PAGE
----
The drivers response is heavily influenced by the baffle design, so the response plots on the drivers from the mfg are just a starting point.

If you do speaker measurements, I am sure folks will post insights into the crossover design needed.


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PostPosted: January 15th, 2016, 9:56 am 
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Hal,

I meant more of a sound quality issue, were the subs fast enough in transient response to keep up with the Neo10?

Allegedly, the line array of 6 Neo8s on my drawing board will reach about the same lows as your single Neo10, about 250-300Hz. My assumption was that a fast mid-bass driver is needed to bridge from a ~12" sub to at least that frequency. That's why I've included the Dayton RS180-4 in an array of four from ~60Hz to 1kHz, where power handling of the Neo array is improved, and presumably distortion.

Is that not needed with the right (servo?) sub arrangement?

As to individual measurements, in the baffle, should these be preformed outdoors, to avoid room effects? I better read up on "gated time measurements" since I am clueless.....

Thanks again!

Stuart


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PostPosted: January 15th, 2016, 10:51 am 
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The 2x12" servo subs easily keep up with the BG NEO10 planars. They blend well for sound quality. These can work up to 250Hz at the -6dB point to crossover to the NEO10's. I have heard 3x12" servo arrays with larger line arrays and they are about the best low frequency reproduction I have experienced besides the original Infinity IRS Reference III's with the 6x12" servo arrays.

The servo corrects the response of the 12" driver to stop it after the signal stops. The servo sense coil is wound with the drive coil for very little response lag.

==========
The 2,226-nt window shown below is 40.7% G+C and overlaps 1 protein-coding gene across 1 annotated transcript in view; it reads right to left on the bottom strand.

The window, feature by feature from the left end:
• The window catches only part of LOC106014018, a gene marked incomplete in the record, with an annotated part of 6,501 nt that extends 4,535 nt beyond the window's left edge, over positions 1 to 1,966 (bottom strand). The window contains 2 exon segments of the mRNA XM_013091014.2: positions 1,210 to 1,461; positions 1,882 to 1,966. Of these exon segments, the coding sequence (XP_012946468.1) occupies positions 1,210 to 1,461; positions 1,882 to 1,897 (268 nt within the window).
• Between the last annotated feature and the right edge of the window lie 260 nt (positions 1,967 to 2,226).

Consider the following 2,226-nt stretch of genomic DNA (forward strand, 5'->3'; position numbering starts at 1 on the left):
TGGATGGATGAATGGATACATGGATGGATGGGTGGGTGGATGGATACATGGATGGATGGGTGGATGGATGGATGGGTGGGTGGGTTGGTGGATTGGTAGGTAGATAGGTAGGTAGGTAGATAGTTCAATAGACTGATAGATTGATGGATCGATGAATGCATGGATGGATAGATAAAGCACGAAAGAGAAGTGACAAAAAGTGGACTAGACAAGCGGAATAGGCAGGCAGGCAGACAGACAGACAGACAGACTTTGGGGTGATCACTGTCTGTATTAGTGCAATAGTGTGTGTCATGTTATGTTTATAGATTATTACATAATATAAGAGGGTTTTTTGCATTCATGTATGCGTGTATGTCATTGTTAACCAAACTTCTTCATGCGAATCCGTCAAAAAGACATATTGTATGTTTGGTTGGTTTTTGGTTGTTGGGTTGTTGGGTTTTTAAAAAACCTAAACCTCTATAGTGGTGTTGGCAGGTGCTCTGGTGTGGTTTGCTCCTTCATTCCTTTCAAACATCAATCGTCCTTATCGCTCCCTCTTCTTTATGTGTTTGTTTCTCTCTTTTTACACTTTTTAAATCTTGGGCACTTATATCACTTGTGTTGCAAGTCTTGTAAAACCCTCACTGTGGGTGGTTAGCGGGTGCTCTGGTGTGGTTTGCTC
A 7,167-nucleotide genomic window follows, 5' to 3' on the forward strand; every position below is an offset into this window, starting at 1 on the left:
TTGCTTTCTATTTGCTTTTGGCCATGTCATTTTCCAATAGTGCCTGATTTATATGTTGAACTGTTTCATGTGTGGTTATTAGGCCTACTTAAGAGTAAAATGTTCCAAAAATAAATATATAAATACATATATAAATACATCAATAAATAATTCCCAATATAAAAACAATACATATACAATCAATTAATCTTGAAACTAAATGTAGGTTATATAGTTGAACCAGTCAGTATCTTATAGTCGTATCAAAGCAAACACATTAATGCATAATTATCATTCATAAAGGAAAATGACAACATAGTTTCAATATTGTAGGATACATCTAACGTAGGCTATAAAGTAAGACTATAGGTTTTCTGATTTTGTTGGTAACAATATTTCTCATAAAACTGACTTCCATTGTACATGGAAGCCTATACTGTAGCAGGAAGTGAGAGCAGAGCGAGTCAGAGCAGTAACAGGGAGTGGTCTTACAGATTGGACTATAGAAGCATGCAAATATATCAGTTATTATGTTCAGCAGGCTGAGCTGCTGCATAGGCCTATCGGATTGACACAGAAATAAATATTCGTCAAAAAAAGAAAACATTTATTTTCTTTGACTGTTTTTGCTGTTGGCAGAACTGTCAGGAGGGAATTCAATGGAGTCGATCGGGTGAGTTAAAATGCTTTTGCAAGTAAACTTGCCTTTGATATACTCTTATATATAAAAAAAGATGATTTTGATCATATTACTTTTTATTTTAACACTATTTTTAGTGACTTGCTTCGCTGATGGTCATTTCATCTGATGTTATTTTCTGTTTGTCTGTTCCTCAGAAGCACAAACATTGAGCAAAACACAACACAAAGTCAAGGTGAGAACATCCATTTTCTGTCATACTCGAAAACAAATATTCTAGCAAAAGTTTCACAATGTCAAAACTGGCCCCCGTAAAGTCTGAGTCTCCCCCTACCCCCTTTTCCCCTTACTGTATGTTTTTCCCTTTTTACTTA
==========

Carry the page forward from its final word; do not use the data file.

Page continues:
The gated time measurements allow you to make in room farfield measurements to minimize the effect of the room. Outside is better for low frequencies, but hard to do with large speakers. If you can keep the room reflections within the first 4-5mSec out of the measurement, it will be good down to 1/T = 200-250Hz. If you need to crossover lower, then measurements outside will work correctly as long as the distance from surfaces is far enough.

Another technique called ground plane measurements can work as well for low frequencies.


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PostPosted: January 15th, 2016, 11:52 am 
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HAL wrote:
The 2x12" servo subs easily keep up with the BG NEO10 planars. They blend well for sound quality. These can work up to 250Hz at the -6dB point to crossover to the NEO10's. I have heard 3x12" servo arrays with larger line arrays and they are about the best low frequency reproduction I have experienced besides the original Infinity IRS Reference III's with the 6x12" servo arrays.

The servo corrects the response of the 12" driver to stop it after the signal stops. The servo sense coil is wound with the drive coil for very little response lag.

The gated time measurements allow you to make in room farfield measurements to minimize the effect of the room. Outside is better for low frequencies, but hard to do with large speakers. If you can keep the room reflections within the first 4-5mSec out of the measurement, it will be good down to 1/T = 200-250Hz. If you need to crossover lower, then measurements outside will work correctly as long as the distance from surfaces is far enough.

Another technique called ground plane measurements can work as well for low frequencies.